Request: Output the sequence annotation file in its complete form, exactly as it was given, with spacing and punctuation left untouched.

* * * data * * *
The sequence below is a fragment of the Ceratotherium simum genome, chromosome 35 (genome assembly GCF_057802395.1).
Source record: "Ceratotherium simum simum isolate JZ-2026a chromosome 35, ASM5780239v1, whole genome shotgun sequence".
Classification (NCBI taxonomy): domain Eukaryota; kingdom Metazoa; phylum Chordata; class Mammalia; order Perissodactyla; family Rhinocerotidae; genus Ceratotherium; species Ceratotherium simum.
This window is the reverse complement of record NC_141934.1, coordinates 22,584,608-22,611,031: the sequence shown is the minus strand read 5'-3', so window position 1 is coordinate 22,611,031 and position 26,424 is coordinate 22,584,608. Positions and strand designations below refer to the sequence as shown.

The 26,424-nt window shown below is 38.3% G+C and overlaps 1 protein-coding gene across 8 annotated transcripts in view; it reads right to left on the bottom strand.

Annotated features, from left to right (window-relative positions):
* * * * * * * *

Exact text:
The sequence below is a fragment of the Ceratotherium simum genome, chromosome 35 (genome assembly GCF_057802395.1).
Source record: "Ceratotherium simum simum isolate JZ-2026a chromosome 35, ASM5780239v1, whole genome shotgun sequence".
Classification (NCBI taxonomy): domain Eukaryota; kingdom Metazoa; phylum Chordata; class Mammalia; order Perissodactyla; family Rhinocerotidae; genus Ceratotherium; species Ceratotherium simum.
This window is the reverse complement of record NC_141934.1, coordinates 22,584,608-22,611,031: the sequence shown is the minus strand read 5'-3', so window position 1 is coordinate 22,611,031 and position 26,424 is coordinate 22,584,608. Positions and strand designations below refer to the sequence as shown.

The 26,424-nt window shown below is 38.3% G+C and overlaps 1 protein-coding gene across 8 annotated transcripts in view; it reads right to left on the bottom strand.

Annotated features, from left to right (window-relative positions):